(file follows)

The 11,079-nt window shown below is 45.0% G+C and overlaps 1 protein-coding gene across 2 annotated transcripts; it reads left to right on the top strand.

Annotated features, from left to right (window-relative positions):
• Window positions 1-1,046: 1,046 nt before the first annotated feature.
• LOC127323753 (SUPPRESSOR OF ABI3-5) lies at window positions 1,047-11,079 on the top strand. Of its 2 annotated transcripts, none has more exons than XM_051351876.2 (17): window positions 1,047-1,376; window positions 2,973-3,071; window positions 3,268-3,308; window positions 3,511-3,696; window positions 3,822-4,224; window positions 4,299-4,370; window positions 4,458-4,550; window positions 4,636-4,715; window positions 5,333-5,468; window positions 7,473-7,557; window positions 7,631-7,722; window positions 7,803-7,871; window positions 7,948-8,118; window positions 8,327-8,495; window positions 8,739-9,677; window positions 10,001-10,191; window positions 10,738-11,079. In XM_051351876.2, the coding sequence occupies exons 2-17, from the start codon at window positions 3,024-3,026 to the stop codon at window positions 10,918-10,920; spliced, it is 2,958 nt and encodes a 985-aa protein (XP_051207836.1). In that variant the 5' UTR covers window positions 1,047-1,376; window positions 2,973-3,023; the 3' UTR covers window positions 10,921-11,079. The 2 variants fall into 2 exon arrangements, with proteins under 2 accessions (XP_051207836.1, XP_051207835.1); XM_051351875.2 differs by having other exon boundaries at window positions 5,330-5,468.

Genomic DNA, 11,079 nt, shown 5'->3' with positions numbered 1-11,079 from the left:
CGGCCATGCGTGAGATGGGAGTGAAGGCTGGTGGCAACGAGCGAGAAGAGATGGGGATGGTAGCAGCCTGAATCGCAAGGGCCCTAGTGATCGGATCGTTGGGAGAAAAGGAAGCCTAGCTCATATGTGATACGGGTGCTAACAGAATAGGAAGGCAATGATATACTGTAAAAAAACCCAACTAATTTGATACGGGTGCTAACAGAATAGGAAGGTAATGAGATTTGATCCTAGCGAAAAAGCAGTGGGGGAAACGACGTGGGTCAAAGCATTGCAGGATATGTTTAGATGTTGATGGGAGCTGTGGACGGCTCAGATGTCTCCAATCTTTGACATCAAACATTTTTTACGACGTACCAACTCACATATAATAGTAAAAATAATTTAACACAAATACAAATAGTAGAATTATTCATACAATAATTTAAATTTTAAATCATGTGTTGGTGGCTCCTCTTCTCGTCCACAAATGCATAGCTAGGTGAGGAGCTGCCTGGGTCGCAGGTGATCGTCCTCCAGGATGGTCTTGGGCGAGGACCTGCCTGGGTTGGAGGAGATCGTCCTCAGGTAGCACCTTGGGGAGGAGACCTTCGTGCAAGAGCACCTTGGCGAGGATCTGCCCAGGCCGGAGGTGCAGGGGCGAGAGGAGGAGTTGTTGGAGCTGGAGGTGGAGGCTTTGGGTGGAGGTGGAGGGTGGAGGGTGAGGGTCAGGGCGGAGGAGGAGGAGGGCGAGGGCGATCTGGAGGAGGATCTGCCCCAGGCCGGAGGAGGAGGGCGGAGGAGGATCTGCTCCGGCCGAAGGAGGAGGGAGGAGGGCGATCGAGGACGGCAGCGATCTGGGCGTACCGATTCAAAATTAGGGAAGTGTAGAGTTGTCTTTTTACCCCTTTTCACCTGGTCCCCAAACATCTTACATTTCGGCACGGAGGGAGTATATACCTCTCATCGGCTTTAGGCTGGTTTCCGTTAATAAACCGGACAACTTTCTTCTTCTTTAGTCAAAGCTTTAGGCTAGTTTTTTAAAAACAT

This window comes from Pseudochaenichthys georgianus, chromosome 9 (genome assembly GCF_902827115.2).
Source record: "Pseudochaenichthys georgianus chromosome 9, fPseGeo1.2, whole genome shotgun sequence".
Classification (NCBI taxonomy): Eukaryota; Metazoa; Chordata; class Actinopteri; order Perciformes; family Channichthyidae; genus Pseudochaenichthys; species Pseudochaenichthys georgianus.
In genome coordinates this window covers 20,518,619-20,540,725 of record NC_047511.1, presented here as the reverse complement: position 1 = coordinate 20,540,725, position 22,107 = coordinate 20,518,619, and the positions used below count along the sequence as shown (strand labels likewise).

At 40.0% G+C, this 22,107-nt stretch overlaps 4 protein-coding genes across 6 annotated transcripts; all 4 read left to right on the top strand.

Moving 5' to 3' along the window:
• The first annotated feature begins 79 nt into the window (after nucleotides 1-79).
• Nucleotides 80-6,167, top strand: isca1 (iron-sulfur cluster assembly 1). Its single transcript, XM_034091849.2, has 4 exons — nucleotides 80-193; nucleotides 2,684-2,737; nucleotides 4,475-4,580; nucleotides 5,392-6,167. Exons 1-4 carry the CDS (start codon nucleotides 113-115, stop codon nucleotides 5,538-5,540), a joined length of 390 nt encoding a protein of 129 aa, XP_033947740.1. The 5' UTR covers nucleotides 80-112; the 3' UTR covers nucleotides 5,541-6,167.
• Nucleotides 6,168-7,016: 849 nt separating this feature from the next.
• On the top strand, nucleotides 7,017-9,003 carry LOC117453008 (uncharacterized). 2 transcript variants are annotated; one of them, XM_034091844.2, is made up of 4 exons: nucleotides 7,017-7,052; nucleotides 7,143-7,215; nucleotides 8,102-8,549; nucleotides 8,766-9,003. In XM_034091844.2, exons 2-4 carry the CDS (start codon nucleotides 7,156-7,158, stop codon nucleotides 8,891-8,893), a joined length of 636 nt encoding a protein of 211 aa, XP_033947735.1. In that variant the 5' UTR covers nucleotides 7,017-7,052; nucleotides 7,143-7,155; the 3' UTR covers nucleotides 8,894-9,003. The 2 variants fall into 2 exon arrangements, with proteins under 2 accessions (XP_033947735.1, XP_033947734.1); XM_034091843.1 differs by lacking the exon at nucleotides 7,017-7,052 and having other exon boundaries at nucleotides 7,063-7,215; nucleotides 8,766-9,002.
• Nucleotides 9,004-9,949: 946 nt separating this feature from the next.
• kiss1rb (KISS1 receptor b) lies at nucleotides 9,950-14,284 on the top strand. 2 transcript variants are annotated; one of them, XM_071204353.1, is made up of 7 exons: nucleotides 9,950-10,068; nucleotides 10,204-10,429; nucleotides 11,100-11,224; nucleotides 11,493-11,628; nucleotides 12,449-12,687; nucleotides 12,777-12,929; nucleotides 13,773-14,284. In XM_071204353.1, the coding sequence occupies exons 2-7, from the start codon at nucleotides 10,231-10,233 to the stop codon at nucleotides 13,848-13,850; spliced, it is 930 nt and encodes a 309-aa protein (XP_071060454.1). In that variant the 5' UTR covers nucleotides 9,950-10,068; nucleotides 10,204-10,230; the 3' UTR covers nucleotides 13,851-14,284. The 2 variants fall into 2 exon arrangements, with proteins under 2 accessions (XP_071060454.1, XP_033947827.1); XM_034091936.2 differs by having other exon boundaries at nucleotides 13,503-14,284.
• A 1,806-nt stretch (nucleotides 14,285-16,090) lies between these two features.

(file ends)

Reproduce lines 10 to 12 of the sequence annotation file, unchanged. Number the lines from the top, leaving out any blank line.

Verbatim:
In genome coordinates this window covers 20,518,619-20,540,725 of record NC_047511.1, presented here as the reverse complement: position 1 = coordinate 20,540,725, position 22,107 = coordinate 20,518,619, and the positions used below count along the sequence as shown (strand labels likewise).

At 40.0% G+C, this 22,107-nt stretch overlaps 4 protein-coding genes across 6 annotated transcripts; all 4 read left to right on the top strand.

Moving 5' to 3' along the window: